Wednesday, Jan. 28, sportswriter and author David Epstein, “Roger vs. Tiger: Why sports science says we’re developing young athletes wrong.”
Gannett Auditorium, 6 p.m.
Monday, Feb. 2, Tampa Bay Times environmental reporter Craig Pittman
Smathers Library (East), Room 100, noon
Tuesday, Feb. 3, Ted Spiker speaks as part of Authors@UF
Smathers Library (East), Room 100, 5 p.m.
Thursday, Feb. 5 “Behind the Scenes of AMC’s The Walking Dead” with photographer Gene Page and sound man Robert “Max” Maxfield.
Gannett Auditorium, 6:30 p.m.
Friday, Feb. 6 “Meet the College’s Top Entrepreneurs that are part of the Gator100″
Weimer G037, 9:30 – 10:30 a.m.
Monday, March 26, Terry Anderson speaks about his captivity
Pugh Hall Ocora, 6 p.m.
Congratulations to Ron Rodgers, John Kaplan and Moon Lee for being selected for sabbaticals during the 2015-2016 academic year. Listed below are short descriptions of the projects they will be working on during their sabbaticals:
Ron Rodgers (Fall 2015 and Spring 2016): Ron will devote his two semesters to finishing the research and writing a book on the history of religion’s critique of and influence on press conduct and content leading to the notion of press responsibility. Ron has published eight refereed historical papers and has completed and presented a ninth paper; these and additional research he will conduct will be incorporated into the book.
Moon Lee (Fall 2015 and Spring 2016): Moon will use the two semesters to put together a plan and build a team at the University of Florida to study the impact of health communication strategies on dietary behaviors. Part of the time would be used to analyze collected data, write a final report, assemble a team of expert collaborators and submit a grant proposal to NIH.
John Kaplan (Fall 2015): John has been invited to be a Hong Kong Baptist University Visiting Scholar. HKBU leads the world’s only workshop dedicated to the Pulitzers and John will spend his Fall semester exploring the differing yet interrelated perspectives of both photographer and subject. His research will address this dichotomy through written articles and recorded oral/video histories, and examine multimedia’s influence on the storytelling process.
In March 1985, Associated Press reporter Terry Anderson was abducted off the streets in Beirut and held at the mercy of his Hezbollah Shiite captors.
He lived for nearly seven years in chains wondering fearfully if each day would be his last, but his spirit soared beyond captivity, and he never gave up, nor did those who loved him.
Now, a free man and adjunct lecturer in the College of Journalism and Communications, Anderson will tell the harrowing and poignant story of his survival. The talk will be on Monday, March 16 at 6 p.m. in the Pugh Hall Ocora. The event and parking are free and open to the public. The event is sponsored by the College and the Bob Graham Center for Public Service.
On February 6, the University will honor the Gator100 – some of the most successful Gator entrepreneurs. CJC alumni occupy nine slots on that list.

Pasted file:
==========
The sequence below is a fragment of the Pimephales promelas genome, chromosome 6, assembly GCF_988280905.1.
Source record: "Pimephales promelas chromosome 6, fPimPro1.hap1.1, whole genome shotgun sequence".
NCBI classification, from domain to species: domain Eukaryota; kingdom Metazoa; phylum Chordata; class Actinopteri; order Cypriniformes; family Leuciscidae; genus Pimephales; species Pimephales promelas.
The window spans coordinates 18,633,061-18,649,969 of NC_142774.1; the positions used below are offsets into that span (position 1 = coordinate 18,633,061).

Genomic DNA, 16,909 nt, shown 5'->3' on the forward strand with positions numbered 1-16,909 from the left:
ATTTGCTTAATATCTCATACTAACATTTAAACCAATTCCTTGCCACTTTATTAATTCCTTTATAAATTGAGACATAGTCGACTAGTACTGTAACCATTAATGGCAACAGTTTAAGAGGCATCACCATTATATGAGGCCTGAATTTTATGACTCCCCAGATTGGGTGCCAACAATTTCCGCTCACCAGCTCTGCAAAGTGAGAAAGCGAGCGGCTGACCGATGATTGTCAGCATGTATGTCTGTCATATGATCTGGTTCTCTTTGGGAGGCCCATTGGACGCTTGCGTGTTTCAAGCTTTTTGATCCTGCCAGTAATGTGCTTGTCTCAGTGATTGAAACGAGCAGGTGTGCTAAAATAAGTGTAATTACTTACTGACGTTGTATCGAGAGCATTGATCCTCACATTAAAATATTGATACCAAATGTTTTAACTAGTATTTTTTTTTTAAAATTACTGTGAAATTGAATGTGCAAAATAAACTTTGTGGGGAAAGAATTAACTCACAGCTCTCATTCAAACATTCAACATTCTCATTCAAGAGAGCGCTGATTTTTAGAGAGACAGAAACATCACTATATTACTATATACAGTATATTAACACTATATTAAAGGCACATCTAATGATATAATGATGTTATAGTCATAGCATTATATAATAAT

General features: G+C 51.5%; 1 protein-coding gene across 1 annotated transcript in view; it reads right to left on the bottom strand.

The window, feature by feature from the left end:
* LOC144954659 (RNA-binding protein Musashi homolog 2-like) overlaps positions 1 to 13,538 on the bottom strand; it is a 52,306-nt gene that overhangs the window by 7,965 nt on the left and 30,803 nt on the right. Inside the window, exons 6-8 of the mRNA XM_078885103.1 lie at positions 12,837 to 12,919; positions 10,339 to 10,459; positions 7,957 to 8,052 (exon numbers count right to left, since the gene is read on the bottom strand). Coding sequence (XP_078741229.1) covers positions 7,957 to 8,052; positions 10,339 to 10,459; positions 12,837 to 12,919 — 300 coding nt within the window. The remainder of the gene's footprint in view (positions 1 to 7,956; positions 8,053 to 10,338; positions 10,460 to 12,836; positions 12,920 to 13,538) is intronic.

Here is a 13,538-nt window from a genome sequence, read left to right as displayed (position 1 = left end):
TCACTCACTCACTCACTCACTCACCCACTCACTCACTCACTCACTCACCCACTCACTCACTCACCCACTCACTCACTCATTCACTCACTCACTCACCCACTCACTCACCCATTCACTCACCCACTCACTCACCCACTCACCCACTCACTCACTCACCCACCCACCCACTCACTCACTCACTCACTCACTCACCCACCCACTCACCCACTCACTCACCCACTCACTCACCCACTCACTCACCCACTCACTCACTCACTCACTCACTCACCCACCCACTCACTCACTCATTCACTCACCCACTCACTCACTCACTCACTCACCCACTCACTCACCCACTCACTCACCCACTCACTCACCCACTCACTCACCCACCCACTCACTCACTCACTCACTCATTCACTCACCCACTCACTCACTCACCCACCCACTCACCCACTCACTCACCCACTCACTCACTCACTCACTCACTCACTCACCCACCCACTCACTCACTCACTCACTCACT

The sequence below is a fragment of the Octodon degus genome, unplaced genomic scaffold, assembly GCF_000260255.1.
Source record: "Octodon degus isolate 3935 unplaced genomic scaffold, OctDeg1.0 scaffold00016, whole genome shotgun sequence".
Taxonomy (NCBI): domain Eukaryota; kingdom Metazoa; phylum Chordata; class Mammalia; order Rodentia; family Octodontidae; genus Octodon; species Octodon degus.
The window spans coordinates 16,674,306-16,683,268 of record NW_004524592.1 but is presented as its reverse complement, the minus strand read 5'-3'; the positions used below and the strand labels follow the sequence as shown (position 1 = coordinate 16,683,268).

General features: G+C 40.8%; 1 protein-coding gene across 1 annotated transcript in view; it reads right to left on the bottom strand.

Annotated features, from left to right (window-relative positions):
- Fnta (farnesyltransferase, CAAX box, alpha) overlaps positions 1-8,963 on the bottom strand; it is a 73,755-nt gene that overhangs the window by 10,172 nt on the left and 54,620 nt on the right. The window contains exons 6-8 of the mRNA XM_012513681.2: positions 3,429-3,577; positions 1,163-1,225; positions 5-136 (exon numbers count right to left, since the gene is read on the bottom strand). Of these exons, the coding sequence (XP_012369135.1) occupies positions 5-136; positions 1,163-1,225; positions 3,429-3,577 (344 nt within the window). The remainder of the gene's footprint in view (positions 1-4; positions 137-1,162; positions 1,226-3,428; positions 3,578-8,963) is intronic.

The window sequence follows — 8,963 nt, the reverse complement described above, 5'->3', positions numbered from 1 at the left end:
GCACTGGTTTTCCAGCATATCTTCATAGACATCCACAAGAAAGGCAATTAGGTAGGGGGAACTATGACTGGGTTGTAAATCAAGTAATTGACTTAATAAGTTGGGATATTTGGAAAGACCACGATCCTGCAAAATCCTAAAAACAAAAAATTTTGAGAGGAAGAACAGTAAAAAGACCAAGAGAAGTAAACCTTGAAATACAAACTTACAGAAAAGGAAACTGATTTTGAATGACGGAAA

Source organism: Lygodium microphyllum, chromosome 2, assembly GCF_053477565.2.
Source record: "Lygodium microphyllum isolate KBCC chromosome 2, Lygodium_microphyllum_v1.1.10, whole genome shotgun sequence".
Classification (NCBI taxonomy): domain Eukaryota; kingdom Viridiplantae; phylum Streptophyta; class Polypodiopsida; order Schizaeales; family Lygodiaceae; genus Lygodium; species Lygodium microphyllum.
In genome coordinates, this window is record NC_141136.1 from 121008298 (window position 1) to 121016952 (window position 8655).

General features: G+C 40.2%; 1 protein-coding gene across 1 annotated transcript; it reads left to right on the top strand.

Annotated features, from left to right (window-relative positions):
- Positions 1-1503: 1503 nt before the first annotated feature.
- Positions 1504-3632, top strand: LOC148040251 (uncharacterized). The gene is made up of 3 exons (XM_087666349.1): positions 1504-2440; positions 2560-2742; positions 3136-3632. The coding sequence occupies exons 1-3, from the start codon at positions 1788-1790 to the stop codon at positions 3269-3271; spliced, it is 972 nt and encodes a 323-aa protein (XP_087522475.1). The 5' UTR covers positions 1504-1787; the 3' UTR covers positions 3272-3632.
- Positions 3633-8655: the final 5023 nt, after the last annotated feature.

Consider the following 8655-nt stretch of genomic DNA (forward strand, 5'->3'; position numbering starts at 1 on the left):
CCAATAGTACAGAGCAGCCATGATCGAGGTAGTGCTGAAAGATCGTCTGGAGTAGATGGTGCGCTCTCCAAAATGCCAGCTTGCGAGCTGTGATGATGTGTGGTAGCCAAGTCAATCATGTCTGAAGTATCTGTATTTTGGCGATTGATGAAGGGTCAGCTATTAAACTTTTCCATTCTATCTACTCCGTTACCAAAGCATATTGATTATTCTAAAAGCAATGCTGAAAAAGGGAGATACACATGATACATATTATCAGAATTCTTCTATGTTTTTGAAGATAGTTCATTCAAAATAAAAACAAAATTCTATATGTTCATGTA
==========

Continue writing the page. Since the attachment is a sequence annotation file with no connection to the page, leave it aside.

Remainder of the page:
You can meet and chat with many of those CJC alumni from 9:30 – 10:30 a.m. on Friday, Feb. 6. They will share their entrepreneurial experiences, discuss how their education here helped them prepare for their entrepreneurial ventures and answer your questions.
Please join us in Room G037 on the ground floor of Weimer Hall.
A Conversation with Ted Spiker
Associate Professor, Department of Journalism
Twelve Truths for Turning Pants-Splitting Frustration into Pants-Fitting Success
Date: Tuesday, February 3, 2015
Time: 5:00 – 6:15 p.m.
Location: Smathers Library (East), Room 100
Sponsored by the Smathers Libraries Campus Conversations
Light refreshments provided
In addition to heading the department’s magazine sequence and teaching many courses on magazine and feature writing, Professor Spiker is also a freelance writer who specializes in health and fitness writing. His work has been published in Outside; O, the Oprah Magazine; Fortune; Men’s Health, Women’s Health; Esquire.com; Parenting; Prevention; Runner’s World; AARP Magazine; and many others.
Ted Spiker is also co-author of about a dozen books, including the bestselling YOU: The Owner’s Manual series with Dr. Mehmet Oz and Dr. Michael Roizen. Before coming to UF, Spiker served in various editor positions in the magazine publishing world, including Men’s Health, a 1.8 million circulation magazine.
Come meet Ted Spiker as he shares his vulnerable, hilarious, and ultimately insightful experience on taking the scale—and himself—head on, and how he teaches, writes, runs, and blogs while serving as the interim chair of the department.
See Ted Spiker, featured in the December 2014 – January 2015 Gainesville Magazine issue, discussing “the lessons behind the laughter.”
The Department of Public Relations and Alpha PRoductions will present an event on diversity in the field of communications. Please join them on Thursday, Jan. 22 at 6:30 p.m. in the Gannett Auditorium for a panel-style discussion on diversity and the different paths to success in a communications career.
The panel will include professionals who have worked with brands such as Coca-Cola, Sears, Walt Disney Imagineering, Godiva Chocolatier and HBO. They will discuss their backgrounds and professions, ways their company promotes diversity in the workplace, and their perspective on the impact diversity plays in the communications field. It is free and open to the public.
For more information and updates: www.facebook.com/AlphaPRoduction.